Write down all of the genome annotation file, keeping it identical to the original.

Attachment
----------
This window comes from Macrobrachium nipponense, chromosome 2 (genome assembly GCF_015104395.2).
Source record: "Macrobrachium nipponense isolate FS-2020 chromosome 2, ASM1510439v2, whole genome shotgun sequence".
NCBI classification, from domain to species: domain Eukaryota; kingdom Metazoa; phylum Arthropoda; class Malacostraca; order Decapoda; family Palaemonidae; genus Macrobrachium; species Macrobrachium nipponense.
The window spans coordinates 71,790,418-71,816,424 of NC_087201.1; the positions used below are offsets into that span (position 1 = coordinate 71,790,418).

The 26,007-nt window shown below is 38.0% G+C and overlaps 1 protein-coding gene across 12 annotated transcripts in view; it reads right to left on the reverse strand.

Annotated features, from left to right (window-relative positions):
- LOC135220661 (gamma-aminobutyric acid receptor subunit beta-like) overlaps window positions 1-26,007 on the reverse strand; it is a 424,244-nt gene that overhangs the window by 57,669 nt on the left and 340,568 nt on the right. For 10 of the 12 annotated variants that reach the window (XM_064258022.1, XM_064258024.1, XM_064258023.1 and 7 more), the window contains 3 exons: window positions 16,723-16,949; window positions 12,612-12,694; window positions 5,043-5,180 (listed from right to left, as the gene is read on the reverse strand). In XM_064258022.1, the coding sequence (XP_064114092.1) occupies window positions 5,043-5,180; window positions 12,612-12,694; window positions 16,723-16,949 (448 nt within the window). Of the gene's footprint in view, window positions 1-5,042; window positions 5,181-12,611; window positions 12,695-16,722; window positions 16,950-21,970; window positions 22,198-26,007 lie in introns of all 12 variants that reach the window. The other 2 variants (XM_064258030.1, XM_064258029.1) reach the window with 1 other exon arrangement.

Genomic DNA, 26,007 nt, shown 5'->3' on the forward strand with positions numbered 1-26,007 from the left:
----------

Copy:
This window comes from Macrobrachium nipponense, chromosome 2 (genome assembly GCF_015104395.2).
Source record: "Macrobrachium nipponense isolate FS-2020 chromosome 2, ASM1510439v2, whole genome shotgun sequence".
NCBI classification, from domain to species: domain Eukaryota; kingdom Metazoa; phylum Arthropoda; class Malacostraca; order Decapoda; family Palaemonidae; genus Macrobrachium; species Macrobrachium nipponense.
The window spans coordinates 71,790,418-71,816,424 of NC_087201.1; the positions used below are offsets into that span (position 1 = coordinate 71,790,418).

The 26,007-nt window shown below is 38.0% G+C and overlaps 1 protein-coding gene across 12 annotated transcripts in view; it reads right to left on the reverse strand.

Annotated features, from left to right (window-relative positions):
- LOC135220661 (gamma-aminobutyric acid receptor subunit beta-like) overlaps window positions 1-26,007 on the reverse strand; it is a 424,244-nt gene that overhangs the window by 57,669 nt on the left and 340,568 nt on the right. For 10 of the 12 annotated variants that reach the window (XM_064258022.1, XM_064258024.1, XM_064258023.1 and 7 more), the window contains 3 exons: window positions 16,723-16,949; window positions 12,612-12,694; window positions 5,043-5,180 (listed from right to left, as the gene is read on the reverse strand). In XM_064258022.1, the coding sequence (XP_064114092.1) occupies window positions 5,043-5,180; window positions 12,612-12,694; window positions 16,723-16,949 (448 nt within the window). Of the gene's footprint in view, window positions 1-5,042; window positions 5,181-12,611; window positions 12,695-16,722; window positions 16,950-21,970; window positions 22,198-26,007 lie in introns of all 12 variants that reach the window. The other 2 variants (XM_064258030.1, XM_064258029.1) reach the window with 1 other exon arrangement.

Genomic DNA, 26,007 nt, shown 5'->3' on the forward strand with positions numbered 1-26,007 from the left: